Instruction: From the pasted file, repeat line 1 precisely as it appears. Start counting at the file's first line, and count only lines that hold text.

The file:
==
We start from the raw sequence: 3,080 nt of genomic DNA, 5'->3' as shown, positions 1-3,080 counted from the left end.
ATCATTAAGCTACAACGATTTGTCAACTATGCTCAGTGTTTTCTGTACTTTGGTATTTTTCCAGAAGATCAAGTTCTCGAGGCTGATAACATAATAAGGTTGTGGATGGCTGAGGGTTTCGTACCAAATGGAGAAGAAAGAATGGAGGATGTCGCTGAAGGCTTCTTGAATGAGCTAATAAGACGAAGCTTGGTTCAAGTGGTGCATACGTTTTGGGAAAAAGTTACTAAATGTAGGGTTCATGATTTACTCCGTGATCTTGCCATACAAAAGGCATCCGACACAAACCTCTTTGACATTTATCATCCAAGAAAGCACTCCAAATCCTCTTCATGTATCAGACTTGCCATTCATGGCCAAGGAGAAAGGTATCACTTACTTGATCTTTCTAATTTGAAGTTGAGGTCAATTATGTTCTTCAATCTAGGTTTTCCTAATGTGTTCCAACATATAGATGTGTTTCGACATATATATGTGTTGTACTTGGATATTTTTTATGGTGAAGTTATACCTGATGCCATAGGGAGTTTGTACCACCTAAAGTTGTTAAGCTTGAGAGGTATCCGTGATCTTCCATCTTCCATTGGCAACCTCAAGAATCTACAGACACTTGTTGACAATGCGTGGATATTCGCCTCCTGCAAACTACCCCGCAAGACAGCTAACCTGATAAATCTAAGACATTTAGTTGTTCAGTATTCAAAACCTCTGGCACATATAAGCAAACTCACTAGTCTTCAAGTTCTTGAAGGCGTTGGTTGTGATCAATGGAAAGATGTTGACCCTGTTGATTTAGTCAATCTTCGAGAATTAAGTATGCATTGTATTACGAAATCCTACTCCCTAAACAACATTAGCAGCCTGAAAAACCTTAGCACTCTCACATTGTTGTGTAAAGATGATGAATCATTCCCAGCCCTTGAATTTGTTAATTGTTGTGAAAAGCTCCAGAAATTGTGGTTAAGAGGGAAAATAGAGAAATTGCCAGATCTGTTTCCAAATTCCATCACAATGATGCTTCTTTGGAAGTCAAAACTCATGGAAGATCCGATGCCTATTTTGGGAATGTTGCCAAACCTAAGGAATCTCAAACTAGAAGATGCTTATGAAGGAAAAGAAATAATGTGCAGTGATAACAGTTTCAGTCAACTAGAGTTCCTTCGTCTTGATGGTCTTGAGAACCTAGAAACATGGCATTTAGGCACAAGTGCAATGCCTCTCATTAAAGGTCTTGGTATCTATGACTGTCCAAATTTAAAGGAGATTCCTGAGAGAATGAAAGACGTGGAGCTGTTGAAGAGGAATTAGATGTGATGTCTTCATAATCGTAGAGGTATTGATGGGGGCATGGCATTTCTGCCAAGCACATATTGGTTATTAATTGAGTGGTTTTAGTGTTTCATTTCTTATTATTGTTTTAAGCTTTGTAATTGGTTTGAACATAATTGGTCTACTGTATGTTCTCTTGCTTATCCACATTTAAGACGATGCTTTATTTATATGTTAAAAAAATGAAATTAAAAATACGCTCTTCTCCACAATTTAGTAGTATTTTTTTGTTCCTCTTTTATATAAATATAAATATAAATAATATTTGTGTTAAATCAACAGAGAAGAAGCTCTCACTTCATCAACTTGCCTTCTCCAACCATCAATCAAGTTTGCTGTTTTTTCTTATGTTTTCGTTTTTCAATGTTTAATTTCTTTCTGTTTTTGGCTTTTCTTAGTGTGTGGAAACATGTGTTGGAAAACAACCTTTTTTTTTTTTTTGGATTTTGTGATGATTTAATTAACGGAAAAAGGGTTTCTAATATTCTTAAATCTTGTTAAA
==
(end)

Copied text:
We start from the raw sequence: 3,080 nt of genomic DNA, 5'->3' as shown, positions 1-3,080 counted from the left end.